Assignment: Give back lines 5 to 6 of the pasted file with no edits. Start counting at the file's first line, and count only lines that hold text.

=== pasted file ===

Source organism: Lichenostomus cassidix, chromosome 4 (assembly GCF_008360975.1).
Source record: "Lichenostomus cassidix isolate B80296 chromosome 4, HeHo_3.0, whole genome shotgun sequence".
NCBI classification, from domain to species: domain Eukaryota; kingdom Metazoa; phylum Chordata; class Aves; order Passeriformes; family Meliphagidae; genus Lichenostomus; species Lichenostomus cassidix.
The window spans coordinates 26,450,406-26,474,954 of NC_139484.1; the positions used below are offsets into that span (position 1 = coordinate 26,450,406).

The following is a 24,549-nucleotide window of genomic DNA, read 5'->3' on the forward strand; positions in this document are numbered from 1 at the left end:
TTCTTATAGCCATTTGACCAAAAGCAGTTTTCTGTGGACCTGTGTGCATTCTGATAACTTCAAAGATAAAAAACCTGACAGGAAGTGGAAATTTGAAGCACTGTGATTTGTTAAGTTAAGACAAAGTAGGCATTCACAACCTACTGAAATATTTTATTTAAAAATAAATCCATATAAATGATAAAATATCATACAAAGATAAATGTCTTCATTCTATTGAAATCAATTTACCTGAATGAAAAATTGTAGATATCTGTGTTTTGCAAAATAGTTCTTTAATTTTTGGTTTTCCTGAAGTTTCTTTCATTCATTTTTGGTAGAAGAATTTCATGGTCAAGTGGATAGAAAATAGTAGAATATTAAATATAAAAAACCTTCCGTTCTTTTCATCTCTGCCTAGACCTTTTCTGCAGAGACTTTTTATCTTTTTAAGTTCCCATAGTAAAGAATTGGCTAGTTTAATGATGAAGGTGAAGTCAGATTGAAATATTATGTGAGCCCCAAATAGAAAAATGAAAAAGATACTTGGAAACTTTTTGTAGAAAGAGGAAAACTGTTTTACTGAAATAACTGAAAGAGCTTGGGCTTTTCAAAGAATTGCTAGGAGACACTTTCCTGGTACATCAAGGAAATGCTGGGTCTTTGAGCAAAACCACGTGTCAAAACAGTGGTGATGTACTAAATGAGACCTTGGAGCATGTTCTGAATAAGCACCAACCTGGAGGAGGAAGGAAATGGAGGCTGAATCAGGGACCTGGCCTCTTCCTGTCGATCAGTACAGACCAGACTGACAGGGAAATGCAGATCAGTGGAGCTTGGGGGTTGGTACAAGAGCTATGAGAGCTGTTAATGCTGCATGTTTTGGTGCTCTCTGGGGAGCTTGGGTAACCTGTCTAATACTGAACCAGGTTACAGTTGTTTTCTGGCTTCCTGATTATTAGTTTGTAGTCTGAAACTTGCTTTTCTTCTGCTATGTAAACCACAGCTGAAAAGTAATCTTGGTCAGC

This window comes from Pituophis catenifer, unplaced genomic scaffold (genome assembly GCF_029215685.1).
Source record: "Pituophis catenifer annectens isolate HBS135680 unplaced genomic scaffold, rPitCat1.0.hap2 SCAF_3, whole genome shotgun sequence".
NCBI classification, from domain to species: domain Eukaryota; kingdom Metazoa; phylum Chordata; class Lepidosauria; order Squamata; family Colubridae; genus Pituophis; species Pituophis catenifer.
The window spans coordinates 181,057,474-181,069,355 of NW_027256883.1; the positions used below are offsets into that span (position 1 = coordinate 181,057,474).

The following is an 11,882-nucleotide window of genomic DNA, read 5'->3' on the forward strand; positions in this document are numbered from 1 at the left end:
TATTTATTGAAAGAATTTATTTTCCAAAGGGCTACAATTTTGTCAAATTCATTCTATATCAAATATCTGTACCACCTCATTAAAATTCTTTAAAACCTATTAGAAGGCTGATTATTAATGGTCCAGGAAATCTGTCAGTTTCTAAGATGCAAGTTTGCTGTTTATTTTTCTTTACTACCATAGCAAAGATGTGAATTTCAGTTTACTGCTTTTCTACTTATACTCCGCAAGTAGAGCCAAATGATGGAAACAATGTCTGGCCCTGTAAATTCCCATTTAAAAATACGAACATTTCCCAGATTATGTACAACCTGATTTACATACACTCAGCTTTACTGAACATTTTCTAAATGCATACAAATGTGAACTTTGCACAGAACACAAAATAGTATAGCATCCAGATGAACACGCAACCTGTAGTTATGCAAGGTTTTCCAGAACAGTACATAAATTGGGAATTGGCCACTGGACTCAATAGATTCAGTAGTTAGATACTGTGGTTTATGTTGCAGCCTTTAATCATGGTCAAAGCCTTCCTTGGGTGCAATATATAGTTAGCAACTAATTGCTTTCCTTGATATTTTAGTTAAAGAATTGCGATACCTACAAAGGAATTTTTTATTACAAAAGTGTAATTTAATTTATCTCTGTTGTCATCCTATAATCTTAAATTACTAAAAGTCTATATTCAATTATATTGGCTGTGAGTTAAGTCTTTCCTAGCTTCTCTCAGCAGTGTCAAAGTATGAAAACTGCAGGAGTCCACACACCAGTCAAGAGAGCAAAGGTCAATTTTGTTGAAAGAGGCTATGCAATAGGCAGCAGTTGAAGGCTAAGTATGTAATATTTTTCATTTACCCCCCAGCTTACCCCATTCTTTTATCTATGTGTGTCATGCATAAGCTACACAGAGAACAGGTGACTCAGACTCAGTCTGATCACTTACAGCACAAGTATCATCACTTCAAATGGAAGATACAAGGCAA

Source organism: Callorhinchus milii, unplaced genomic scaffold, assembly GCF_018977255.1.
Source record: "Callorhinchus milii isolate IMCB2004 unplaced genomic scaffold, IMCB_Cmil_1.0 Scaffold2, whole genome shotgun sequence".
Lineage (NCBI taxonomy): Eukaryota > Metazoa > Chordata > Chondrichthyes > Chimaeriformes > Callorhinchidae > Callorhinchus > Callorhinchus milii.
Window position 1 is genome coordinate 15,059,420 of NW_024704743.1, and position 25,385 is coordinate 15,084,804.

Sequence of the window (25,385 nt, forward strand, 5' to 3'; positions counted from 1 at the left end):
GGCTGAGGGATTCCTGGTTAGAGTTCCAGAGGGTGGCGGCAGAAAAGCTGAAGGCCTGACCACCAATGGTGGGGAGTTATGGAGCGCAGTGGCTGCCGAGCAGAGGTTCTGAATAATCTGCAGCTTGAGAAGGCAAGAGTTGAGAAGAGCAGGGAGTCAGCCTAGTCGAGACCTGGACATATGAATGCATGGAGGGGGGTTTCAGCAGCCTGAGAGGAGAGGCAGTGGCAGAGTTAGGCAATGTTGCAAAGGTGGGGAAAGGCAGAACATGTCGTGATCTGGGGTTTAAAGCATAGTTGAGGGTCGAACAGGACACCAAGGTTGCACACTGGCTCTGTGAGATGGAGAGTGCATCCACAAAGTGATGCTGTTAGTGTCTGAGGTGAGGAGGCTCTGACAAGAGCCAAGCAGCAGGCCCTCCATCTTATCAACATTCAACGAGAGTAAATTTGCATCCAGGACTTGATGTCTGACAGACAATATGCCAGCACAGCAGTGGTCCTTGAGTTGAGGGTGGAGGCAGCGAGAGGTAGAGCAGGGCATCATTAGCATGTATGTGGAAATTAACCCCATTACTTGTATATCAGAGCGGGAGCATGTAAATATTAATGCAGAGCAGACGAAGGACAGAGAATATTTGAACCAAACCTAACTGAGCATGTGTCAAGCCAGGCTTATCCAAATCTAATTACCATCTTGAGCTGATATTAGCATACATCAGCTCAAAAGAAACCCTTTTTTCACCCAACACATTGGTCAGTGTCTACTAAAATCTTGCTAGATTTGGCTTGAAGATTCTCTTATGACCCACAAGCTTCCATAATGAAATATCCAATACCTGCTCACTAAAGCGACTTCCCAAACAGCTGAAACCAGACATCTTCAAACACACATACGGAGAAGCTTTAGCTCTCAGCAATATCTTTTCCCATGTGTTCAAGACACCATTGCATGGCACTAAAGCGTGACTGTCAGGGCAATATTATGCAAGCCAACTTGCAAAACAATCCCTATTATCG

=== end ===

The following is a 24,549-nucleotide window of genomic DNA, read 5'->3' on the forward strand; positions in this document are numbered from 1 at the left end:
TTCTTATAGCCATTTGACCAAAAGCAGTTTTCTGTGGACCTGTGTGCATTCTGATAACTTCAAAGATAAAAAACCTGACAGGAAGTGGAAATTTGAAGCACTGTGATTTGTTAAGTTAAGACAAAGTAGGCATTCACAACCTACTGAAATATTTTATTTAAAAATAAATCCATATAAATGATAAAATATCATACAAAGATAAATGTCTTCATTCTATTGAAATCAATTTACCTGAATGAAAAATTGTAGATATCTGTGTTTTGCAAAATAGTTCTTTAATTTTTGGTTTTCCTGAAGTTTCTTTCATTCATTTTTGGTAGAAGAATTTCATGGTCAAGTGGATAGAAAATAGTAGAATATTAAATATAAAAAACCTTCCGTTCTTTTCATCTCTGCCTAGACCTTTTCTGCAGAGACTTTTTATCTTTTTAAGTTCCCATAGTAAAGAATTGGCTAGTTTAATGATGAAGGTGAAGTCAGATTGAAATATTATGTGAGCCCCAAATAGAAAAATGAAAAAGATACTTGGAAACTTTTTGTAGAAAGAGGAAAACTGTTTTACTGAAATAACTGAAAGAGCTTGGGCTTTTCAAAGAATTGCTAGGAGACACTTTCCTGGTACATCAAGGAAATGCTGGGTCTTTGAGCAAAACCACGTGTCAAAACAGTGGTGATGTACTAAATGAGACCTTGGAGCATGTTCTGAATAAGCACCAACCTGGAGGAGGAAGGAAATGGAGGCTGAATCAGGGACCTGGCCTCTTCCTGTCGATCAGTACAGACCAGACTGACAGGGAAATGCAGATCAGTGGAGCTTGGGGGTTGGTACAAGAGCTATGAGAGCTGTTAATGCTGCATGTTTTGGTGCTCTCTGGGGAGCTTGGGTAACCTGTCTAATACTGAACCAGGTTACAGTTGTTTTCTGGCTTCCTGATTATTAGTTTGTAGTCTGAAACTTGCTTTTCTTCTGCTATGTAAACCACAGCTGAAAAGTAATCTTGGTCAGC